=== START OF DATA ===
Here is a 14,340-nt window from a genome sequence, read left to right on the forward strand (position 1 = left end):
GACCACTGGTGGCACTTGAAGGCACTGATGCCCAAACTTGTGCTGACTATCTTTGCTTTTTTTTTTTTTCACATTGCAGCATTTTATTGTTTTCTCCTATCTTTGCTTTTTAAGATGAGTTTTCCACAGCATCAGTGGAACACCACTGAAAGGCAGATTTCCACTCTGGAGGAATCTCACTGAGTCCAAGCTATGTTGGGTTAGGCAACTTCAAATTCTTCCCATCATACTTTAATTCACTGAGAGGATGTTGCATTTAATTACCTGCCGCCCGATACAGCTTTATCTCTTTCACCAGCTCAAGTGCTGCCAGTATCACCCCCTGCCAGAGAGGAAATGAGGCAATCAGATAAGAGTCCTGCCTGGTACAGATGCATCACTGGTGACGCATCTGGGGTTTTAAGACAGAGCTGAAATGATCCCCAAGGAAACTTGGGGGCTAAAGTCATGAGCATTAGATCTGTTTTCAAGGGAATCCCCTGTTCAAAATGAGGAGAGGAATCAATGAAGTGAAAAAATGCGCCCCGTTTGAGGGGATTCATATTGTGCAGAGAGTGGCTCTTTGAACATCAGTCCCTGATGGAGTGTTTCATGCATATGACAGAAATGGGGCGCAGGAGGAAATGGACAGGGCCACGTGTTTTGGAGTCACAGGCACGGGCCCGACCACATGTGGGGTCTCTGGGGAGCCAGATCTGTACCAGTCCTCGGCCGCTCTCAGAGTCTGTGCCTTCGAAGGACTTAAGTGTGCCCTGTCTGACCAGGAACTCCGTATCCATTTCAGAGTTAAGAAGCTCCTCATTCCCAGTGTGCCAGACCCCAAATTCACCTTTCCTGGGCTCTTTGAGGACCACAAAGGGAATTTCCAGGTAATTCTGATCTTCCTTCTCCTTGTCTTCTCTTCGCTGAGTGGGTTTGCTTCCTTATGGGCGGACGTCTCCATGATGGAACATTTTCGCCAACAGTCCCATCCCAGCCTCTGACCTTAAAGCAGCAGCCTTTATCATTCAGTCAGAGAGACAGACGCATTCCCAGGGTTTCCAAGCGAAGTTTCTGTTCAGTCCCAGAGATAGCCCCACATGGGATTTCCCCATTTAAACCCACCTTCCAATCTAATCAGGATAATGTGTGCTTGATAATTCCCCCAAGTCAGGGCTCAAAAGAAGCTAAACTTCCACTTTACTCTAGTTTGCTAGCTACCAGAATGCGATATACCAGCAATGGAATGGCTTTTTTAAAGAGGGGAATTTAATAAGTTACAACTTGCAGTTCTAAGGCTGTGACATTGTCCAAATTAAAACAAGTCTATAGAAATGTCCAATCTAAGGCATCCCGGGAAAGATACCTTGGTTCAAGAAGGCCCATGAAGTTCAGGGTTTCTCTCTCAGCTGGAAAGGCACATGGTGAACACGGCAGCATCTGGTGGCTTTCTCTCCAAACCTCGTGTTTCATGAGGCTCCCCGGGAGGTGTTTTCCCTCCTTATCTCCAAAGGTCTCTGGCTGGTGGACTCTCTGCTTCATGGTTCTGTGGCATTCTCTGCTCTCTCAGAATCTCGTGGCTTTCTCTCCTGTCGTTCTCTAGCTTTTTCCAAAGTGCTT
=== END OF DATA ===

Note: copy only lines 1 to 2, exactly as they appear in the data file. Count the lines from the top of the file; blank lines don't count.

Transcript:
Here is a 14,340-nt window from a genome sequence, read left to right on the forward strand (position 1 = left end):
GACCACTGGTGGCACTTGAAGGCACTGATGCCCAAACTTGTGCTGACTATCTTTGCTTTTTTTTTTTTTCACATTGCAGCATTTTATTGTTTTCTCCTATCTTTGCTTTTTAAGATGAGTTTTCCACAGCATCAGTGGAACACCACTGAAAGGCAGATTTCCACTCTGGAGGAATCTCACTGAGTCCAAGCTATGTTGGGTTAGGCAACTTCAAATTCTTCCCATCATACTTTAATTCACTGAGAGGATGTTGCATTTAATTACCTGCCGCCCGATACAGCTTTATCTCTTTCACCAGCTCAAGTGCTGCCAGTATCACCCCCTGCCAGAGAGGAAATGAGGCAATCAGATAAGAGTCCTGCCTGGTACAGATGCATCACTGGTGACGCATCTGGGGTTTTAAGACAGAGCTGAAATGATCCCCAAGGAAACTTGGGGGCTAAAGTCATGAGCATTAGATCTGTTTTCAAGGGAATCCCCTGTTCAAAATGAGGAGAGGAATCAATGAAGTGAAAAAATGCGCCCCGTTTGAGGGGATTCATATTGTGCAGAGAGTGGCTCTTTGAACATCAGTCCCTGATGGAGTGTTTCATGCATATGACAGAAATGGGGCGCAGGAGGAAATGGACAGGGCCACGTGTTTTGGAGTCACAGGCACGGGCCCGACCACATGTGGGGTCTCTGGGGAGCCAGATCTGTACCAGTCCTCGGCCGCTCTCAGAGTCTGTGCCTTCGAAGGACTTAAGTGTGCCCTGTCTGACCAGGAACTCCGTATCCATTTCAGAGTTAAGAAGCTCCTCATTCCCAGTGTGCCAGACCCCAAATTCACCTTTCCTGGGCTCTTTGAGGACCACAAAGGGAATTTCCAGGTAATTCTGATCTTCCTTCTCCTTGTCTTCTCTTCGCTGAGTGGGTTTGCTTCCTTATGGGCGGACGTCTCCATGATGGAACATTTTCGCCAACAGTCCCATCCCAGCCTCTGACCTTAAAGCAGCAGCCTTTATCATTCAGTCAGAGAGACAGACGCATTCCCAGGGTTTCCAAGCGAAGTTTCTGTTCAGTCCCAGAGATAGCCCCACATGGGATTTCCCCATTTAAACCCACCTTCCAATCTAATCAGGATAATGTGTGCTTGATAATTCCCCCAAGTCAGGGCTCAAAAGAAGCTAAACTTCCACTTTACTCTAGTTTGCTAGCTACCAGAATGCGATATACCAGCAATGGAATGGCTTTTTTAAAGAGGGGAATTTAATAAGTTACAACTTGCAGTTCTAAGGCTGTGACATTGTCCAAATTAAAACAAGTCTATAGAAATGTCCAATCTAAGGCATCCCGGGAAAGATACCTTGGTTCAAGAAGGCCCATGAAGTTCAGGGTTTCTCTCTCAGCTGGAAAGGCACATGGTGAACACGGCAGCATCTGGTGGCTTTCTCTCCAAACCTCGTGTTTCATGAGGCTCCCCGGGAGGTGTTTTCCCTCCTTATCTCCAAAGGTCTCTGGCTGGTGGACTCTCTGCTTCATGGTTCTGTGGCATTCTCTGCTCTCTCAGAATCTCGTGGCTTTCTCTCCTGTCGTTCTCTAGCTTTTTCCAAAGTGCTT